The root of prescription drug abuse could be biological, psychological, social or learnt behaviour. The root of the behaviour determines the treatment avenues that would be explored. Generally, prescription drug abusers are often blamed for not being able to deter from the behaviour in spite of the detriment to their lives.
This victim-blaming occurs because the craving factor is often ruled out. Cravings for prescription drug reflect the body’s response to low blood levels of the addictive drug. This leads to the stimulation of certain brain parts which is interpreted as a dire need for the abuser to ingest the prescription drug. Once the psychologist is able to determine that the root cause of the addictive behaviour is biological, interventions are given to help the patient overcome the harmful cravings.
Prescription drug abuse may be psychological. Generally, psychological disorders can be caused by unresolved conflicts in childhood (parent-child problems) and may surface in the form of maladaptive behaviours such as prescription drug abuse during adulthood.
According to Sigmund Freud, a renowned psychologist, from 0-18 months in the life of every individual, the mouth is used predominantly hence, when proper training is not given, the child may develop an oral-dependent personality which is characterized by obsession to gain oral gratification or enjoyment. In this vein, prescription drug abuse could be an indication of oral-dependent personality.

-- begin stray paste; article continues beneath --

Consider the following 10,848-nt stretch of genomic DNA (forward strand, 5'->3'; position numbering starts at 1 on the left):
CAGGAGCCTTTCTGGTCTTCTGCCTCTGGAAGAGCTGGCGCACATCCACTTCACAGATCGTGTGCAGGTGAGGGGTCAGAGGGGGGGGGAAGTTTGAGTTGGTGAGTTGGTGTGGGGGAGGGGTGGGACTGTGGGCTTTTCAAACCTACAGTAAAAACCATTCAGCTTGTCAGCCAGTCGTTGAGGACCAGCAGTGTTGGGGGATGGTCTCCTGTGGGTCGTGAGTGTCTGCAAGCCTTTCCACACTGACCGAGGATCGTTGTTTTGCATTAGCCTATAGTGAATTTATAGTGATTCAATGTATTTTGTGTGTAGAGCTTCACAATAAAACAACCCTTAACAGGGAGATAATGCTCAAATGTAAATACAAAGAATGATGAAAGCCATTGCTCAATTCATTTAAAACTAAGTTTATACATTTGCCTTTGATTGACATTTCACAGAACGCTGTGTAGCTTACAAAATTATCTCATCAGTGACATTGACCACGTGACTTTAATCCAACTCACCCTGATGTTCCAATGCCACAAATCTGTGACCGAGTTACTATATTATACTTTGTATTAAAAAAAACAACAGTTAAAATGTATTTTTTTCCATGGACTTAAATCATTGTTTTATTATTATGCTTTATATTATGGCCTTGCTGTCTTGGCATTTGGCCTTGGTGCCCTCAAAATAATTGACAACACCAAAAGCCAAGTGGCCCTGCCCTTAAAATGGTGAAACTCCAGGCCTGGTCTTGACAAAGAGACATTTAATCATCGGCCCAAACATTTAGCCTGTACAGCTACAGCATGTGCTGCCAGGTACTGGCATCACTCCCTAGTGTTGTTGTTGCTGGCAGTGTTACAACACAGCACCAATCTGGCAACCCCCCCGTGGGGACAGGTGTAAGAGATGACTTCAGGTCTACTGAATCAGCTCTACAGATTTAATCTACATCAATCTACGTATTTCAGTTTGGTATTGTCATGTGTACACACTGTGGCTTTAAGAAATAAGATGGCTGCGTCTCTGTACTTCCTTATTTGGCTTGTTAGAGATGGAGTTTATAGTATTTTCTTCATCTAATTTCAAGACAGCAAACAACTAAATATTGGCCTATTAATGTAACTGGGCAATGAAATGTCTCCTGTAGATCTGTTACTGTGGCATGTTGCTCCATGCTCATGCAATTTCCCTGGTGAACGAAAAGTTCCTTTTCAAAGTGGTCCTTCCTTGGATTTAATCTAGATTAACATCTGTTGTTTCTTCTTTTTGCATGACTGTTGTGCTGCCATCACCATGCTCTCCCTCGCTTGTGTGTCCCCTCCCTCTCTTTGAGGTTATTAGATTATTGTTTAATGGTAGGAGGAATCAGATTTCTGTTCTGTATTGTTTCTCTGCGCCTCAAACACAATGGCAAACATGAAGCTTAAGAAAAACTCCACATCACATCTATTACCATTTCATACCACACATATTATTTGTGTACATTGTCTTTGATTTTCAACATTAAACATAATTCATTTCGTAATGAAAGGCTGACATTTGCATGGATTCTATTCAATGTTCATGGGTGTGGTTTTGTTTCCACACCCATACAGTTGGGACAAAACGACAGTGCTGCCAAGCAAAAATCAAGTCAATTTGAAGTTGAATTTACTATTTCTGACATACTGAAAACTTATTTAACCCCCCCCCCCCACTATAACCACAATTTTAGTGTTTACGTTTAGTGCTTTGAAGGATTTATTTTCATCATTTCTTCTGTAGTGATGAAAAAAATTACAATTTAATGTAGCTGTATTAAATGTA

Once the psychologist is able to trace the cause of the maladaptive behaviour to the childhood of the patient, intervention is given to amend the problem. Also, the therapist may resort to prescription drug replacement therapy.
The therapist may prescribe healthy vitamin tablets that are similar to the prescription drug being abused so that the client would ingest it rather than the prescription drug. With this treatment option, the client is able to attain oral gratification as well as improve their health by ingesting the healthy vitamins.
Invoking fear in the abuser by highlighting the possible consequences of the behaviour is one of the approaches used in psychotherapy. Abusers of prescription drugs are usually well-schooled on the effects of their behaviour however, they become all the more cautious when it emanates from an expert and would want to put in measures to desist form the behaviour.
The psychologist presents clinical evidence of the consequences of the behaviour explicitly. Consequently, abusers become more active in the treatment process. The cause of every prescription drug abuse is as important as its treatment and psychotherapy provides both.
To conclude, by conventional wisdom, prescription drug abuse meets the criteria for abnormal behaviour that is; it can cause psychological or physical distress, dysfunction and has the potential of making the abuser harm themselves or others. As a result, treatment of this maladaptive behaviour is imperative and the psychologist has the expertise to do so.